There is difference between domestic and studio situation but soundstage won't suffer from inwall mounting i can guaranty you.

Controlled Image Design: The management of stereophonic image quality - BBC R&D

Last edited by krivium; 25th June 2018 at 01:51 PM.
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Old 25th June 2018, 02:07 PM   #5
Juhazi is offline Juhazi  Finland
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I must give a second opinion here!

LX mini is omni in bass and sort of dipole above xo, cardioid in-between. The depth of soundstage is very much based on the omni/dipole radiation - specially backwards to create lots of late reflections that are responsible of the "deep soundstage". To be really good radiation pattern and power response must be harmonous, which is the difficult task.

Purely monopole (inwall) or sort of omni (cardioid) have totally different radiation pattern and thus give different reflections and sound image in a room. Which is better, depends on the listener and perhaps on the music - classical is typically happiest with dipoles and omnis.
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Old 25th June 2018, 02:27 PM   #6
stretchneck is offline stretchneck  United Kingdom
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Thanks Juhazi - you're comments also make sense. I had wondered if the late reflections from the LX Mini where contributing to the "deep soundstage".

Would other dipoles provide similar depth of soundstage? I include the AINO Gradient in this question.

I think I need to demo some in-wall speakers.

p.s. we did not spend a great deal of time optimizing the AN-J for soundstage, however the LX mini had the same time spend on setup - we just followed the basic rules - and the soundstage was large in all directions, but it was depth of soundstage that I have never experienced before.
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Old 25th June 2018, 02:36 PM   #7
krivium is offline krivium  France
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Ok you should define what depth mean to you.
In the link i gave about CID acoustic there is an evaluation done by engineers and this is interesting in that it define what subjective terms means to the evaluation.
This relate to what i think about being "depth" in a system rendering.

Juahzi comment does make sense because we both say same things! Just we have different personnal preference in what we like.
I do consider that relying in Early Reflection to introduce a sense of space is an artifact in the playback chain. As the use of an eq for a loudness kind of effect could be.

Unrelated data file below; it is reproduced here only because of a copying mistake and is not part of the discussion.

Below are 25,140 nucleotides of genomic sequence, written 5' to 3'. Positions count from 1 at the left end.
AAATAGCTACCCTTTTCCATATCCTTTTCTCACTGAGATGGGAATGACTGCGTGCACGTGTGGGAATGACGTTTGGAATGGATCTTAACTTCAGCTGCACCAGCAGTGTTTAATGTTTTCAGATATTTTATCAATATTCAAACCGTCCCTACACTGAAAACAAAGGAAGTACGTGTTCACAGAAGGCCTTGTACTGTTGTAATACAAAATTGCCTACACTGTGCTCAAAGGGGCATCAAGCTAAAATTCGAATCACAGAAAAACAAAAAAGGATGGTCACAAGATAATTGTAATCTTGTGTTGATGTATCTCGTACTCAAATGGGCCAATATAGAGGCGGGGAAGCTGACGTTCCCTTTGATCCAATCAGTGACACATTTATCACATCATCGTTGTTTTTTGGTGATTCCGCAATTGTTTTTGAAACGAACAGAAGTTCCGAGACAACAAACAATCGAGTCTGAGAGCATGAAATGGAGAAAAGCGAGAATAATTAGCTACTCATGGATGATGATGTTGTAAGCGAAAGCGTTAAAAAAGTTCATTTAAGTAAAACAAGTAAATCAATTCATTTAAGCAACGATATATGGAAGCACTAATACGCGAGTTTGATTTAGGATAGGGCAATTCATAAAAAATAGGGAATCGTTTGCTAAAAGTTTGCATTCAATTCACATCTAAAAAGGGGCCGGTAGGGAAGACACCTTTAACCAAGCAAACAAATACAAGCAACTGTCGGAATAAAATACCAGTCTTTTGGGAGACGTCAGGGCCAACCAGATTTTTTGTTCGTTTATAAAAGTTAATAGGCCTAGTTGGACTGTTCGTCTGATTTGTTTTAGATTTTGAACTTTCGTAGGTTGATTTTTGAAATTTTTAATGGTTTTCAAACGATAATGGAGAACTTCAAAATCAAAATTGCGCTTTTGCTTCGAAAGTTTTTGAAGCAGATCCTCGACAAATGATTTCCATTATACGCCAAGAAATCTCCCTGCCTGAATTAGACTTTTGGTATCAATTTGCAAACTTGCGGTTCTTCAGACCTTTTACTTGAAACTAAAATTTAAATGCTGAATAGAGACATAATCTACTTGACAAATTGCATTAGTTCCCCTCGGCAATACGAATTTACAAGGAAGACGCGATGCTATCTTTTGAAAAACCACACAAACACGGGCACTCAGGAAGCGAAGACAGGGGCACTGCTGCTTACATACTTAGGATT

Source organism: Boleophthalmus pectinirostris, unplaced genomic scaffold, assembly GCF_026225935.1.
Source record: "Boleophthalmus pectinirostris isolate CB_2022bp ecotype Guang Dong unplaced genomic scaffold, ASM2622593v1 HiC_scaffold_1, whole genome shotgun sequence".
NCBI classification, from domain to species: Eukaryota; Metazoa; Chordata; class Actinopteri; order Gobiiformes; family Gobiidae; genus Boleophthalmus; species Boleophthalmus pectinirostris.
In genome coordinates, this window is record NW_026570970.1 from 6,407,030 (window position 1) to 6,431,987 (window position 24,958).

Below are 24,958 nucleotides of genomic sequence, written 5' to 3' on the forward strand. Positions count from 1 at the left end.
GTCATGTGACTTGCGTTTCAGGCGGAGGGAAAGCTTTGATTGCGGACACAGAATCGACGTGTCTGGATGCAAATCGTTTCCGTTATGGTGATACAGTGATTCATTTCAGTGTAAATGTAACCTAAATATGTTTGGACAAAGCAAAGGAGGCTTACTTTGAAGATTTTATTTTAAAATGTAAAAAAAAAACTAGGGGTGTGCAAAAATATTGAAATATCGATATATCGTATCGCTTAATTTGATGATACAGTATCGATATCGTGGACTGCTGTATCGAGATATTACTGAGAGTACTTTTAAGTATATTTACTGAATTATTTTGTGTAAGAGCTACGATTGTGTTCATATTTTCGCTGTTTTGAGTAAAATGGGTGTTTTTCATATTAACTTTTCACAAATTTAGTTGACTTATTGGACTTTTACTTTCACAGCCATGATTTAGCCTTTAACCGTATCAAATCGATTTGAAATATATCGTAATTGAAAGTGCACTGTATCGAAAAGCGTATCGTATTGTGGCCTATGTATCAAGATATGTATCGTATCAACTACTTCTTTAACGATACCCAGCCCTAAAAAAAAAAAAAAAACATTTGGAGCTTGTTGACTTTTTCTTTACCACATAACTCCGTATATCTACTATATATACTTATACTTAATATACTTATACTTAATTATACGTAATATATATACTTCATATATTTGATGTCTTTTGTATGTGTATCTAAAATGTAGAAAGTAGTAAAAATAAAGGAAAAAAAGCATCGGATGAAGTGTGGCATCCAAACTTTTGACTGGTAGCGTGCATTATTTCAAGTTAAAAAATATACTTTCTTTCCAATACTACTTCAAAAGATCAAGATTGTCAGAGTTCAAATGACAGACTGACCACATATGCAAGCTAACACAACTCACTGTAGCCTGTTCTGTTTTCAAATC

However i do understand this is something one may prefer for his own personal preference.

Last edited by krivium; 25th June 2018 at 02:39 PM.
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Old 25th June 2018, 05:43 PM   #8
bwaslo is offline bwaslo  United States
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Depth of soundstage - controlled directivity or in-wall?
I agree with Juhazi, I think the late reflections are what make the depth illusion with a dipole. If you can get those late reflections to come from behind you (one way is controlled directivity waveguides angled to direct a large part of the energy past you and off the wall behind you) you can get a pretty good illusion that way, too, which also seems to move your listening position into the apparent depth (rather than it all being in front of as if you're just listening through a doorway).
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Old 25th June 2018, 06:00 PM   #9
scottjoplin is offline scottjoplin  Wales
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I agree with Juhazi too. I don't get what bwaslo is saying about late reflections from the back wall though?
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Old 25th June 2018, 06:55 PM   #10
bwaslo is offline bwaslo  United States
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Depth of soundstage - controlled directivity or in-wall?
Just that reflections from the back wall both help the illusion of depth and the illusion that you're in the same room the music is being played in (not like you're on the stage, but not outside an open door either). Hearing is pretty well adapted to hearing direction and sensing the area around you, good evolutionary reasons for developing that (as opposed to audiophile darling parameters such as small phase response, whatever cable lifters are supposed to do, etc.).